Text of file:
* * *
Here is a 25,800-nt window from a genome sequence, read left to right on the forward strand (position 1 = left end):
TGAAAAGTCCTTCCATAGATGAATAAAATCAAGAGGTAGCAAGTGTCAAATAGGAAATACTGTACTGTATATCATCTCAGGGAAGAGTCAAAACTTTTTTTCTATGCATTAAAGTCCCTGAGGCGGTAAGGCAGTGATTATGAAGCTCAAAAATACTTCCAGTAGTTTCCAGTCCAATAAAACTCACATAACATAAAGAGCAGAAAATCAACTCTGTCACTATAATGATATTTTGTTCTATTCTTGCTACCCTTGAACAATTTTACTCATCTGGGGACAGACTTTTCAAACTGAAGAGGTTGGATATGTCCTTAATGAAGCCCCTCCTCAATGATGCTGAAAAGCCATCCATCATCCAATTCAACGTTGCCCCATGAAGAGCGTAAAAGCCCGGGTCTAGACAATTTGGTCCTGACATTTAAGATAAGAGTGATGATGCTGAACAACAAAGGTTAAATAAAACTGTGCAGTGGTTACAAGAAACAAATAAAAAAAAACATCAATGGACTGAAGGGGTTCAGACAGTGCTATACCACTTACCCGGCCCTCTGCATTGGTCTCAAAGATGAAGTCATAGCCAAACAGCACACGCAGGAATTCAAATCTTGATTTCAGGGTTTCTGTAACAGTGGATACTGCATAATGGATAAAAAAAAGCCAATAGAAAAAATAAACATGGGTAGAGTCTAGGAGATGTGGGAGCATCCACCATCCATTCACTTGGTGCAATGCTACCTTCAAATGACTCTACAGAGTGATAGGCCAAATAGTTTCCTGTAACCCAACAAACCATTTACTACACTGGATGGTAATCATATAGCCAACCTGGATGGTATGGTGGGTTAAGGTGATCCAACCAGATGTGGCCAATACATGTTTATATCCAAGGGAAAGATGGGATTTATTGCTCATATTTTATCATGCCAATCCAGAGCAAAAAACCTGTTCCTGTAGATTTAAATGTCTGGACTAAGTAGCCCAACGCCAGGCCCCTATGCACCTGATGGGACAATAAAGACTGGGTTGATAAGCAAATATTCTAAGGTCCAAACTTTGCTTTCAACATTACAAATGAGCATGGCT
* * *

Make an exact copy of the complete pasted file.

Here is a 25,800-nt window from a genome sequence, read left to right on the forward strand (position 1 = left end):
TGAAAAGTCCTTCCATAGATGAATAAAATCAAGAGGTAGCAAGTGTCAAATAGGAAATACTGTACTGTATATCATCTCAGGGAAGAGTCAAAACTTTTTTTCTATGCATTAAAGTCCCTGAGGCGGTAAGGCAGTGATTATGAAGCTCAAAAATACTTCCAGTAGTTTCCAGTCCAATAAAACTCACATAACATAAAGAGCAGAAAATCAACTCTGTCACTATAATGATATTTTGTTCTATTCTTGCTACCCTTGAACAATTTTACTCATCTGGGGACAGACTTTTCAAACTGAAGAGGTTGGATATGTCCTTAATGAAGCCCCTCCTCAATGATGCTGAAAAGCCATCCATCATCCAATTCAACGTTGCCCCATGAAGAGCGTAAAAGCCCGGGTCTAGACAATTTGGTCCTGACATTTAAGATAAGAGTGATGATGCTGAACAACAAAGGTTAAATAAAACTGTGCAGTGGTTACAAGAAACAAATAAAAAAAAACATCAATGGACTGAAGGGGTTCAGACAGTGCTATACCACTTACCCGGCCCTCTGCATTGGTCTCAAAGATGAAGTCATAGCCAAACAGCACACGCAGGAATTCAAATCTTGATTTCAGGGTTTCTGTAACAGTGGATACTGCATAATGGATAAAAAAAAGCCAATAGAAAAAATAAACATGGGTAGAGTCTAGGAGATGTGGGAGCATCCACCATCCATTCACTTGGTGCAATGCTACCTTCAAATGACTCTACAGAGTGATAGGCCAAATAGTTTCCTGTAACCCAACAAACCATTTACTACACTGGATGGTAATCATATAGCCAACCTGGATGGTATGGTGGGTTAAGGTGATCCAACCAGATGTGGCCAATACATGTTTATATCCAAGGGAAAGATGGGATTTATTGCTCATATTTTATCATGCCAATCCAGAGCAAAAAACCTGTTCCTGTAGATTTAAATGTCTGGACTAAGTAGCCCAACGCCAGGCCCCTATGCACCTGATGGGACAATAAAGACTGGGTTGATAAGCAAATATTCTAAGGTCCAAACTTTGCTTTCAACATTACAAATGAGCATGGCT